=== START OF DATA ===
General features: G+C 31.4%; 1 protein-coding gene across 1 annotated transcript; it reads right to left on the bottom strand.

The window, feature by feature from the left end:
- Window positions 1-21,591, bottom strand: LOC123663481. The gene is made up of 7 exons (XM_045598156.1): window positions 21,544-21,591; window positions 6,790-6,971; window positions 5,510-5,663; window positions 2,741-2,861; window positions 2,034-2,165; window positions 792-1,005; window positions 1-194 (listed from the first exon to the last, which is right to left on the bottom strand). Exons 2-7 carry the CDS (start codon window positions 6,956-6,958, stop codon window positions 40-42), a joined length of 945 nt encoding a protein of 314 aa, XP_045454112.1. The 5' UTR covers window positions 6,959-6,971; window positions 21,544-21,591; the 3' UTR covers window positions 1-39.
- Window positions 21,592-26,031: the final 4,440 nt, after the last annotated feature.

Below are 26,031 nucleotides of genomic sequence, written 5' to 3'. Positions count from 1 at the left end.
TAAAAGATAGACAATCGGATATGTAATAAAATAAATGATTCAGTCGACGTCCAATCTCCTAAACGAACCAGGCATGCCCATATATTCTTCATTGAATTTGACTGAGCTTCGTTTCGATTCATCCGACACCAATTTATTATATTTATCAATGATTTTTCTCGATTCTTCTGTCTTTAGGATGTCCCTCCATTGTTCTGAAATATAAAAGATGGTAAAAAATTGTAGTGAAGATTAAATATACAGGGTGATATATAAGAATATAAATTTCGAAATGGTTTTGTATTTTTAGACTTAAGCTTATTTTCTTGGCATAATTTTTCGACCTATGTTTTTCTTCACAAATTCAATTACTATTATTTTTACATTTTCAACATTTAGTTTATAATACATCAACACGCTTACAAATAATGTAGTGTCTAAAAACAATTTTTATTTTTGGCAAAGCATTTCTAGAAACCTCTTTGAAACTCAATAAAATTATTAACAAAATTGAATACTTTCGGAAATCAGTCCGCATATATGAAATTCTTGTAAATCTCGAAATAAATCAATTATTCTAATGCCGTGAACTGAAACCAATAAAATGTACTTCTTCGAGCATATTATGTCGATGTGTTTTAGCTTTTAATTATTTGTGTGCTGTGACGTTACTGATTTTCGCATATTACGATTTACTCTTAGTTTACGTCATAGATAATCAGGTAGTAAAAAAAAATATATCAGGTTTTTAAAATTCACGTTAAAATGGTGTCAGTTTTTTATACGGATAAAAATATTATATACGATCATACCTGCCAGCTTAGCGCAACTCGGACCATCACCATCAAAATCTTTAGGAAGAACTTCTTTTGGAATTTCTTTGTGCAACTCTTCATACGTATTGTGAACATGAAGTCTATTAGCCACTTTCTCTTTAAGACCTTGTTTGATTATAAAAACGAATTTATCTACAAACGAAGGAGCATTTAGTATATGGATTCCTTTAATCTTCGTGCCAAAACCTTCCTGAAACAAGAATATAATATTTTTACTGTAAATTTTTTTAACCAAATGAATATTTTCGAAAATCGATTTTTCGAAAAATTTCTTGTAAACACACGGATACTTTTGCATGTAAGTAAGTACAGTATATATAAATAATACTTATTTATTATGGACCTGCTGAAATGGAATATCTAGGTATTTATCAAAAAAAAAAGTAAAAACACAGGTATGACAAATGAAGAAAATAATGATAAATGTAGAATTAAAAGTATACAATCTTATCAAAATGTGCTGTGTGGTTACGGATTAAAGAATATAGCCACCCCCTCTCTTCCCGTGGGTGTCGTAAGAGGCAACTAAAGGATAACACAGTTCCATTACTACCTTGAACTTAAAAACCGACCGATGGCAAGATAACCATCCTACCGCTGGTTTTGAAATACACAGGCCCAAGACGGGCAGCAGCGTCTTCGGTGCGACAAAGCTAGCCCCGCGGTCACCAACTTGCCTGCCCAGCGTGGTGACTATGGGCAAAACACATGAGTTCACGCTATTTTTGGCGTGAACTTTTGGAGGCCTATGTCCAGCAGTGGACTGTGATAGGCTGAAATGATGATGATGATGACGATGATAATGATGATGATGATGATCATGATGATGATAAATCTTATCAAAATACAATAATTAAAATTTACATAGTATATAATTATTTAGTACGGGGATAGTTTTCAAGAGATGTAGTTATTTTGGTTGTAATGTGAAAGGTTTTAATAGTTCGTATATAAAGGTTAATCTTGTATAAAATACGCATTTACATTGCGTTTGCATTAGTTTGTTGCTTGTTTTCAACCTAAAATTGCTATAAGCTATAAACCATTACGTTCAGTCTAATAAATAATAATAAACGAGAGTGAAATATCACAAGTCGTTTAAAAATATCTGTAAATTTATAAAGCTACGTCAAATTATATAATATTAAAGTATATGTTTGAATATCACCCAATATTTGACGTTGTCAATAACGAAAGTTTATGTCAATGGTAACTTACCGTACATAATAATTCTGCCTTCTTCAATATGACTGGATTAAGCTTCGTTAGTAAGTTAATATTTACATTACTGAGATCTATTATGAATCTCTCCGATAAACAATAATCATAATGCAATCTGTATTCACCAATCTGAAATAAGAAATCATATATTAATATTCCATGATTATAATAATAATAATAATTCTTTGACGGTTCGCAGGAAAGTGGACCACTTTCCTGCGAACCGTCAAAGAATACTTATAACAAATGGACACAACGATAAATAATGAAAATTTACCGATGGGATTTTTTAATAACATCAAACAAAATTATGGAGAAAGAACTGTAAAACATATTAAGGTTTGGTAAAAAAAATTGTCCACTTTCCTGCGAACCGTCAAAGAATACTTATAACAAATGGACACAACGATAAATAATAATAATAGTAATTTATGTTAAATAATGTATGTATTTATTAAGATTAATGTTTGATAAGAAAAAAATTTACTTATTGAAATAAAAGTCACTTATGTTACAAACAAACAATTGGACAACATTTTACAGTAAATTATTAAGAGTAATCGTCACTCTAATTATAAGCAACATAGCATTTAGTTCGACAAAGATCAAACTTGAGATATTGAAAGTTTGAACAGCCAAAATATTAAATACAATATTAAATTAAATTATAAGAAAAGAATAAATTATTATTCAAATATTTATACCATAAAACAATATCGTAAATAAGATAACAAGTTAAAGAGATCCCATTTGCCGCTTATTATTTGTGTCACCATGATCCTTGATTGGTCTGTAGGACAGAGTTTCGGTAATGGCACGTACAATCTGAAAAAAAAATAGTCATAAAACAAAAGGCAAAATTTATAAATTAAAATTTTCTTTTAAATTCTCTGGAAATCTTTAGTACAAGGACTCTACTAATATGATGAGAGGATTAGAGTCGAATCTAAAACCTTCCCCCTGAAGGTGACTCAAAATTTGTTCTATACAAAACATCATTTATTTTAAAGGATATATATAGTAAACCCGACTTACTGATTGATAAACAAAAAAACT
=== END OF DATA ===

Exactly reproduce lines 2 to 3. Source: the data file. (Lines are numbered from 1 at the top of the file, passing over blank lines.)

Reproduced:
The window, feature by feature from the left end:
- Window positions 1-21,591, bottom strand: LOC123663481. The gene is made up of 7 exons (XM_045598156.1): window positions 21,544-21,591; window positions 6,790-6,971; window positions 5,510-5,663; window positions 2,741-2,861; window positions 2,034-2,165; window positions 792-1,005; window positions 1-194 (listed from the first exon to the last, which is right to left on the bottom strand). Exons 2-7 carry the CDS (start codon window positions 6,956-6,958, stop codon window positions 40-42), a joined length of 945 nt encoding a protein of 314 aa, XP_045454112.1. The 5' UTR covers window positions 6,959-6,971; window positions 21,544-21,591; the 3' UTR covers window positions 1-39.